Aluminum Foil Tape For Ventilation and Air Conditioning

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You will not find a house that is built without some kind of adhesive tape or foil tape. Wide varieties of tapes are available now for builders and home owners: electric tape, duct tape, foil tape, reinforced tape, or double sided tape.  Ready to use, reliable, and convenient for any quick fix, adhesive tapes became part of not only our every day “repair kit”, but also a recommended item to have in the emergency kits. We are accustomed to have varieties of tapes handy, and are used to utilizing them for all kinds of projects and quick repairs. Countless household items, pieces of sport gear, cars and even airplanes are fixed with the help of duct tape, and other adhesive tapes.

Adhesive tapes are used in construction and are well known to professionals. For example, aluminum tape, also called reflective tape, or simply foil tape is a necessary component for installation of ventilation, air conditioning ducts, and other air conditioning components. Whenever insulation facing joints are sealed and glued, another variety of the comes handy. This is so called insulation tape or FSK insulation tape or reinforced tape. Strictly speaking, reinforced tape is a common name, because there are a lot of different types of reinforcements. The common component of reinforced tape is a layer of aluminum foil that can be supported with fiberglass mesh, paper, or combination of these two, which will be a popular FSK insulation tape. Fiberglass fabric can also be used for reinforcement, and this foil/fiberglass fabric combination creates a very high quality flame retardant tape that is used for the demanding applications.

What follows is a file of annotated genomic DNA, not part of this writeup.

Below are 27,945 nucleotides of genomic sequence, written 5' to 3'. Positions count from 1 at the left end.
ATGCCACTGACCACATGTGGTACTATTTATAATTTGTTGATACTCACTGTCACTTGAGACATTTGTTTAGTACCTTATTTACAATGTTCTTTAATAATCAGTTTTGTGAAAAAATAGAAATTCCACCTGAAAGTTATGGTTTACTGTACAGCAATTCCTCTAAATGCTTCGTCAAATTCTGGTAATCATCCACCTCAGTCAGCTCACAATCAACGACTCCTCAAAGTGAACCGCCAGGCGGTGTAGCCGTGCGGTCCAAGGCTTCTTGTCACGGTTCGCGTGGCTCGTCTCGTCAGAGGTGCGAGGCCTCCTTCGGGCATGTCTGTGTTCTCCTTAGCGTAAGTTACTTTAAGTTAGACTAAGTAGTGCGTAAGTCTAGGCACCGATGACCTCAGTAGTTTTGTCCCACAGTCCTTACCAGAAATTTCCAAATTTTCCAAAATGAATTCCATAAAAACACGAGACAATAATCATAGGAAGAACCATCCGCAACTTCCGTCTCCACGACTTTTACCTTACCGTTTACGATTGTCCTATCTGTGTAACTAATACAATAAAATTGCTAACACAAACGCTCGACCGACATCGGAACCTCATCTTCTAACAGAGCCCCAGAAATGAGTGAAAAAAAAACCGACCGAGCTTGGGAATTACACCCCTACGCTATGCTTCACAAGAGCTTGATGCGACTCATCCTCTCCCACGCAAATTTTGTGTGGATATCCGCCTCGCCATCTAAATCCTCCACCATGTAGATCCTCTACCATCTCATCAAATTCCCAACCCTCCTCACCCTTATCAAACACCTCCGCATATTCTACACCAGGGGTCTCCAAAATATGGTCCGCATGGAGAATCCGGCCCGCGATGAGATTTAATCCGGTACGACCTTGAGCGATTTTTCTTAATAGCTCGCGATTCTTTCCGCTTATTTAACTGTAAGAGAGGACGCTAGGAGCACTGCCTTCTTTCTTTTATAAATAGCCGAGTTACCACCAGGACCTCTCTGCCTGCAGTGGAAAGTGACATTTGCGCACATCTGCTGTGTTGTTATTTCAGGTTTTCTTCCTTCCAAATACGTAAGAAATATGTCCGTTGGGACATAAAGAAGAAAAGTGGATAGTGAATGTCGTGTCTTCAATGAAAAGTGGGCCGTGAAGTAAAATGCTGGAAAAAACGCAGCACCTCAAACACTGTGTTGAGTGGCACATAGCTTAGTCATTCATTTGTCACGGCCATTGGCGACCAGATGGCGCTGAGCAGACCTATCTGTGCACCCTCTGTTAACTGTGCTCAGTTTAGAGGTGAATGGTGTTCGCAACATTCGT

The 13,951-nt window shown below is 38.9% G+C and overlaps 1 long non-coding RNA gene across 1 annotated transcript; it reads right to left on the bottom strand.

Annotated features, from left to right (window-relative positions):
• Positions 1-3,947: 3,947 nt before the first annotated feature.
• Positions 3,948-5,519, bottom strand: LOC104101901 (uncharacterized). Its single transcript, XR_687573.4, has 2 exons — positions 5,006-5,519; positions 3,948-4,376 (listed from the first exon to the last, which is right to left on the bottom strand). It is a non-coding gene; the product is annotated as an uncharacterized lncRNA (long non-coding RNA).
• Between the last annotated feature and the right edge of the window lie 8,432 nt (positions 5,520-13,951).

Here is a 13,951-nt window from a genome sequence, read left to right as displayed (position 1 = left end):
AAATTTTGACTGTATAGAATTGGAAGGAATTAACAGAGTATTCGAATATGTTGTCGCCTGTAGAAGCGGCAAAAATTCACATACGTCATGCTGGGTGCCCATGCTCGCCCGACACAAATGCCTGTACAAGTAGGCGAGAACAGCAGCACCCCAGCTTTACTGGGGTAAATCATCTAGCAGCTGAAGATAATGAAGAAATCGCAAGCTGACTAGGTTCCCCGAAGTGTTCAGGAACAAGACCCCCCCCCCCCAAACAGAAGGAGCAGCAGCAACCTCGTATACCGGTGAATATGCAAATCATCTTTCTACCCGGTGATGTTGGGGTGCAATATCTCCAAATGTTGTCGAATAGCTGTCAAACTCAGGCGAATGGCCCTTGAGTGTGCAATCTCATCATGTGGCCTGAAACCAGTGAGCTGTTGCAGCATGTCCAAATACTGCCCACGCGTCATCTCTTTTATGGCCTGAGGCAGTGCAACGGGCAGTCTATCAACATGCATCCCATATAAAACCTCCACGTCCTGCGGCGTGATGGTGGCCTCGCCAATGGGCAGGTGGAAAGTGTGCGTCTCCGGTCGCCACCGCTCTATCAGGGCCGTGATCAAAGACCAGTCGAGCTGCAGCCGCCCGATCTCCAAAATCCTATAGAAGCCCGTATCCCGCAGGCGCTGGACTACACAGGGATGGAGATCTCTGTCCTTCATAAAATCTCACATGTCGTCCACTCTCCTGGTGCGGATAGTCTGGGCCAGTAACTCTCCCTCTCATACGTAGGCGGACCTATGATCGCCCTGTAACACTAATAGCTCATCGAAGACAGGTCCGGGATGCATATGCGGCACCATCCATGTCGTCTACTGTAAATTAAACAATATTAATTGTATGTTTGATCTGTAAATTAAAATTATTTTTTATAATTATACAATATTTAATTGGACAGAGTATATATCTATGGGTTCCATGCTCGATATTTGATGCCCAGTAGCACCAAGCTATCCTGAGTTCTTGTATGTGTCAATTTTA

Another crucial component of the tape is adhesive. Its properties define how convenient the application will be, how long the tape will stay in place, and what the service and application temperature is. Some adhesives tend to melt before the boiling point, some burn with the heavy black smoke, others may withstand 250oF and higher and will not support burning.

As a result, the good tape is a combination of the good backing material, (for example aluminum foil), and a good adhesive. It may sound a little complicated, so let’s see what other people, non professionals, can say on this matter.

“I’ve used foil tape to fix leaks in the ductwork in my basement. Usually, it’s hot in the winter and cold in the summer (I have an air conditioner too), so my basement was completely useless. I just got five rolls and sealed all leaks in the sheet metal pipes so now the 2nd floor bedrooms are warmer, and my basement became usable. It was a pretty good and cheap solution, so I am pretty happy with the product. I’d recommend it.”

“My laundry dryer vent kept falling from the vent hole, and there was a lot of heat and dust in the laundry. Duct tape and hockey tape didn’t’ work cause the glue melts and it doesn’t hold when the pipe became hot… So I put tape there three years ago and forgot about the problem completely. You’ve got to use the aluminum foil tape for your ventilation. It’s awesome. Usually hockey tape does it, but i choose aluminum foil over it for this problem!”

In all of these examples, the aluminum tape was an excellent choice as it did not lose its shape, or adhesion, and did not deteriorate over time. Despite of the challenging temperature conditions, the tape proved to be a reliable, but simple solution.

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